Clean environment – Germs survive in dusty, unclean surroundings.  All equipment should be cleaned after use and the environment kept clean. Any soiling or spills should be cleaned up immediately. If this is not possible, the area should be made safe and the problem reported to the Facilities Department.

Overshoes should be worn if you come into the hospital after working on a construction site, for example when entering a hospital building.

Trolleys, such as those used for sales of sweets or newspapers, should not be taken into isolation rooms or onto wards which are closed due to an outbreak of infection.

Staff should not use the toilets provided for patient use; staff and public toilets are available.

Protective clothing – Employers have a legal requirement to provide the workforce with suitable protective clothing. These should be worn as advised. A risk assessment should be undertaken for each situation. Gloves and aprons should be worn if there is a risk of contact with blood or other body fluids. Always read the precautions advice on the poster located outside each isolation room and seek advice from the nurse in charge before entering an isolation room.

Clinical waste and laundry – Soiled linen and clinical waste must be handled safely. Training should be given for handling hazardous waste or infected linen. After use, discarded items should be separated and deposited into the correct container and properly stored until collection. Both linen skips and waste bins are colour coded. Charts explaining the colour coding system are displayed throughout the hospital. Waste suitable for landfill disposal should not be mixed with waste requiring incineration.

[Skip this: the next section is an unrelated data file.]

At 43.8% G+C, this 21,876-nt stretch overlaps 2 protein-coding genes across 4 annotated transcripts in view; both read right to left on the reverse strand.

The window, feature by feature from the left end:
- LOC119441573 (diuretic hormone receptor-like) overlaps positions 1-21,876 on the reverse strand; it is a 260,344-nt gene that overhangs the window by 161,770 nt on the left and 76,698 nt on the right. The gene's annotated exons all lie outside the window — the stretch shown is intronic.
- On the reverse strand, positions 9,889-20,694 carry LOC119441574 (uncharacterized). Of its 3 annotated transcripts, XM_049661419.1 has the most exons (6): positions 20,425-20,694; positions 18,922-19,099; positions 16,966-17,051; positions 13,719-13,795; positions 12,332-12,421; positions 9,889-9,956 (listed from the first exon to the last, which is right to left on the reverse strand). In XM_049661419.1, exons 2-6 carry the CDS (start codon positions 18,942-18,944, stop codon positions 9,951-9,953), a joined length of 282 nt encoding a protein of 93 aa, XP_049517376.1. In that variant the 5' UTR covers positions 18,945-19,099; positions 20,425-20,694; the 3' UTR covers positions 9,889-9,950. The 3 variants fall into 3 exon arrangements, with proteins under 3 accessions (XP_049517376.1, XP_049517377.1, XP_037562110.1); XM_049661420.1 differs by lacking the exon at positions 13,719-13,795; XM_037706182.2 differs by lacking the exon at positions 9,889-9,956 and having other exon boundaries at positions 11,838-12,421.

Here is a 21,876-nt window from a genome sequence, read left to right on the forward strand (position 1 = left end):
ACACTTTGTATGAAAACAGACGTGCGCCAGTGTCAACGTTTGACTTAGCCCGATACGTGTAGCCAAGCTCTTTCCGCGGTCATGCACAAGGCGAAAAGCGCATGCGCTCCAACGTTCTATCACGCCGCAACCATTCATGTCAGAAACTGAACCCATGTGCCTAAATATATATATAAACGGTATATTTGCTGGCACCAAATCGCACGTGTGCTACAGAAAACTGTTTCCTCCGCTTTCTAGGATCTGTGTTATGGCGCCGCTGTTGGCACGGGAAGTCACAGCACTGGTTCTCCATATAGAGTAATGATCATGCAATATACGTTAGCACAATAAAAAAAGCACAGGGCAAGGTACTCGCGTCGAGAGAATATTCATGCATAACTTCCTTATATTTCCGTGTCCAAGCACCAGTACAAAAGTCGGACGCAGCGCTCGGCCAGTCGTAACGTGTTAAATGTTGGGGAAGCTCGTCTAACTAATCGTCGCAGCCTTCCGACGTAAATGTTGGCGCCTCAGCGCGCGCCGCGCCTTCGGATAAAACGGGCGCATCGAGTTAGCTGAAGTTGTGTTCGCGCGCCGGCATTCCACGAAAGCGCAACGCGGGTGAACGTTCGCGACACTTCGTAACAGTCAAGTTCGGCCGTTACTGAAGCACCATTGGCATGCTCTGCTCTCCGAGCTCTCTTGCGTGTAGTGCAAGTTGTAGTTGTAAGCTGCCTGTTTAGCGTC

Needle sticks and other sharp objects – Careless actions could lead to an accidental cut or puncture. All staff should dispose of used sharps safely and be alert for inappropriately discarded sharp objects. It is important to follow the correct procedure for handling and disposing of sharp objects. If an injury occurs the following action should be taken:

  • Encourage bleeding.
  • Wash with warm running water and soap for five minutes. Do not put the wound into your mouth.
  • Cover with a waterproof dressing.
  • Report the incident to your manager or designated contact person for further advice so that they can complete the appropriate documentation /incident forms.

Health and Welfare

  • Do not come to work or into your voluntary placement if you are unwell.
  • If you experience diarrhoea and vomiting, (gastroenteritis), do not return to the Trust until you have been free of symptoms for 48 hours.
  • Report any potentially infectious illnesses to your manager or supervisor, for example, a rash, diarrhoea and vomiting, chicken pox or flu.
  • You should be informed by your manager or supervisor about any health tests or specific immunisation which is required when working in a health care setting.

 Should you require further advice on any of the issues contained in this leaflet, please do not hesitate to contact the Infection Prevention and Control Team on:

HRI (01482) 674869 or CHH (01482) 623066